They’ve been knocked down, buffeted around, left out in the elements.

And likewise, I take a moment to recognise how I’ve thrived despite challenges in my life.

In part due to the conditions my parents provided for me to grow up in – secure in their love for me – and in part due to the trials-by-fire that I’ve gone through and emerged stronger.

I’ve got enough

I’m nearing the end my year of not shopping. Not unnecessarily buying clothing, toiletries, nail varnish, books, stationary. All the things that would be nice to have but I don’t need.

I’ve bent my rules a little over the year, buying ebooks that I want to read, especially when my library doesn’t have a copy on hand, and I’ve bought four items knowingly – a teething necklace (complete waste of time), a dress (lovely but I didn’t need it), a lip stain (good purchase, but I could have coped without) and a notebook which was on sale and I’ll keep for when I need one.

But apart from these three items, I’ve let numerous other ones go. Wanting to jump into a purchase but holding back and finding, after the initial urge, that I didn’t really need them.

I’ve also changed the way I buy for others, not just throwing money at things because I need to buy them a present but asking what they want if I don’t know and learning that my worth is not connected to my skill of present buying.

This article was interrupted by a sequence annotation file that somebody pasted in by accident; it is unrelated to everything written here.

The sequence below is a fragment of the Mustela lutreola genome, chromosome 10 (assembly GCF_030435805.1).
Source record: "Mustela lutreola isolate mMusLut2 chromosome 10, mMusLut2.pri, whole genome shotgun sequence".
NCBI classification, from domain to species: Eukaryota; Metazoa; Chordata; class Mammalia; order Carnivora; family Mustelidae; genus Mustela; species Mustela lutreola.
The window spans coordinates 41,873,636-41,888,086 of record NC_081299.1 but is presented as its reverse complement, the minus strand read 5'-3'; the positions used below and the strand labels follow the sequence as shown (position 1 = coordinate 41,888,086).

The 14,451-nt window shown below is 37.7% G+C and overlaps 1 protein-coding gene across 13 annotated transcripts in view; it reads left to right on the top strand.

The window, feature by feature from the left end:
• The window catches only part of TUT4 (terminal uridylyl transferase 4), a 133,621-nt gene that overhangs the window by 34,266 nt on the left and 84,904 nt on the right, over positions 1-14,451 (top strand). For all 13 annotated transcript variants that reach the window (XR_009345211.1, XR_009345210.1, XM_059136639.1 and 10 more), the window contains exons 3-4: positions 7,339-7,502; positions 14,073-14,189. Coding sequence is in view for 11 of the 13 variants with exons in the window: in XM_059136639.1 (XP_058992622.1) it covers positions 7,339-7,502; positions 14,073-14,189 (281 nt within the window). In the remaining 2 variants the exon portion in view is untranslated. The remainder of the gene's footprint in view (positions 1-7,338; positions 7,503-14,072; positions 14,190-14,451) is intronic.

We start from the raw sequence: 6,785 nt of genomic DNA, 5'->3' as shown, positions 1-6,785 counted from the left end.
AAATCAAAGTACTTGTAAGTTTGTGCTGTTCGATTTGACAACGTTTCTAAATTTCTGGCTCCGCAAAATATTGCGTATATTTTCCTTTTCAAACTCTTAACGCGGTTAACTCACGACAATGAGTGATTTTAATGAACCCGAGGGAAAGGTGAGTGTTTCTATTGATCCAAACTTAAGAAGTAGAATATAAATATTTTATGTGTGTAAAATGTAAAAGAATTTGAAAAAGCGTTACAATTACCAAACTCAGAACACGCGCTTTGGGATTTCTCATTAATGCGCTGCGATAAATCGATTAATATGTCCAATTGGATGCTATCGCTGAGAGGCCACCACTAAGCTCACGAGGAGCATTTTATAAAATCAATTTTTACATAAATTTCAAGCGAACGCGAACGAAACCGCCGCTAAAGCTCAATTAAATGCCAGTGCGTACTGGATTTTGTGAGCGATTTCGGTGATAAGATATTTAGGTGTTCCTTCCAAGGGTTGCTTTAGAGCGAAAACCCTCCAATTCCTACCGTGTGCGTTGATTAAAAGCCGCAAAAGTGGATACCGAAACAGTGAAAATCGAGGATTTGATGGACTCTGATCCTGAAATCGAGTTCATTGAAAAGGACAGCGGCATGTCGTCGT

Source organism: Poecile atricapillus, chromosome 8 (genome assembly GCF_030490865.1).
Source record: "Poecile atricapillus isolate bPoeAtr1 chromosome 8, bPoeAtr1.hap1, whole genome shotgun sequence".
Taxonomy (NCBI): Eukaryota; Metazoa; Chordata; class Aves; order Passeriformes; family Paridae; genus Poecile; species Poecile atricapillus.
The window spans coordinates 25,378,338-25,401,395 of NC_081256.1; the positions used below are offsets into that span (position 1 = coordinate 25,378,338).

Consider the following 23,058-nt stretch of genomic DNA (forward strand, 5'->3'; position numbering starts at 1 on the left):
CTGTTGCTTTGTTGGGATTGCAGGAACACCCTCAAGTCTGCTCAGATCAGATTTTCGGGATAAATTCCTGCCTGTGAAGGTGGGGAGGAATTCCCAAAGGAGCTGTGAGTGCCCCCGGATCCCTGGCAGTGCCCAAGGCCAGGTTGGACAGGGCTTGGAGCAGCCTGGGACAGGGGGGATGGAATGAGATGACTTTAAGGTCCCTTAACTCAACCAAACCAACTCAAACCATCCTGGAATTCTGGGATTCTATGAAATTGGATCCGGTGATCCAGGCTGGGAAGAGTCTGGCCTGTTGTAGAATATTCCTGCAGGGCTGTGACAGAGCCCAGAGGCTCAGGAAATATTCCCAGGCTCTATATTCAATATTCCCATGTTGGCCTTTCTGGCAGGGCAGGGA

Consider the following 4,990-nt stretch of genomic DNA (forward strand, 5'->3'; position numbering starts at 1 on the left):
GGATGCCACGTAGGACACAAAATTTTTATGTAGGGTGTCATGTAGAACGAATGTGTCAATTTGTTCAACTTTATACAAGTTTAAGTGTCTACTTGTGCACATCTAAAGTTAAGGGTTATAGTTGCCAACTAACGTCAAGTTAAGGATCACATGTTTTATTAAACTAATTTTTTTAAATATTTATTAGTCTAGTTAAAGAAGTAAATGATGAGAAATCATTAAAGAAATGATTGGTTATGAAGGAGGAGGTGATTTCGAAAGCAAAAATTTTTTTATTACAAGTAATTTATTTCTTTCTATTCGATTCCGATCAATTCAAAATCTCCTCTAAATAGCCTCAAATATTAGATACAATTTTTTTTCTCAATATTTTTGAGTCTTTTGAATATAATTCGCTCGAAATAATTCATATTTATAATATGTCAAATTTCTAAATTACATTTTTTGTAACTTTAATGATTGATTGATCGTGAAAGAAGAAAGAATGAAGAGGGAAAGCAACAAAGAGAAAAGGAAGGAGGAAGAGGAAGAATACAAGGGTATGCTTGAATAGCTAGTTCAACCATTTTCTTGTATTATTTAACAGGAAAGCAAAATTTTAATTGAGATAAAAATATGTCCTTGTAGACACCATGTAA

And while I think I’m going to relax my rules and allow myself to buy in charity shops across the year, I’m going to keep going with my ‘stopping shopping’ lifestyle.

And here’s why:

I’ve been reading a book called ‘doughnut economics’ – I’d highly recommend it. It shows how current economic theory, built on continued growth as it’s defining measure, isn’t viable for ongoing life on Earth.

We need to find a sweet spot between people having enough to survive (access to water, healthcare, education, food, social support networks) and not pushing our planet above the threshold of what it can sustain (leading to climate change, ocean acidification, air pollution).

There is a balance, and it’s found through churning out less.

It’s found through valuing what can’t be bought. Finding happiness in connection, contentment in having just enough.

And that’s what I’ve discovered this year – I have enough already. A roof over my head, enough food to eat, clothes on my back, meaningful work, a family I love.

I actually have more than enough – means to take a holiday, a salary that pays enough for me to work a reduced week and still cover my mortgage, enough to save a bit away for Jenson.

I do wonder whether this experience of mine shows just how privileged I am. I have the ability to shop, I just choose not to. Whilst others don’t have that luxury…but I am where I am and I’m trying to do my part.

I’m coming from a place of privilege but what I’ve done isn’t nothing. I’ve managed something of substance through questioning how and why I consume things…

So what’s next?

I’m always one for moving onwards and upwards, but there’s maybe a lesson for me in the doughnut economics.

Finding a life which has a smaller environmental impact whilst not breaking myself through unrealistic expectations.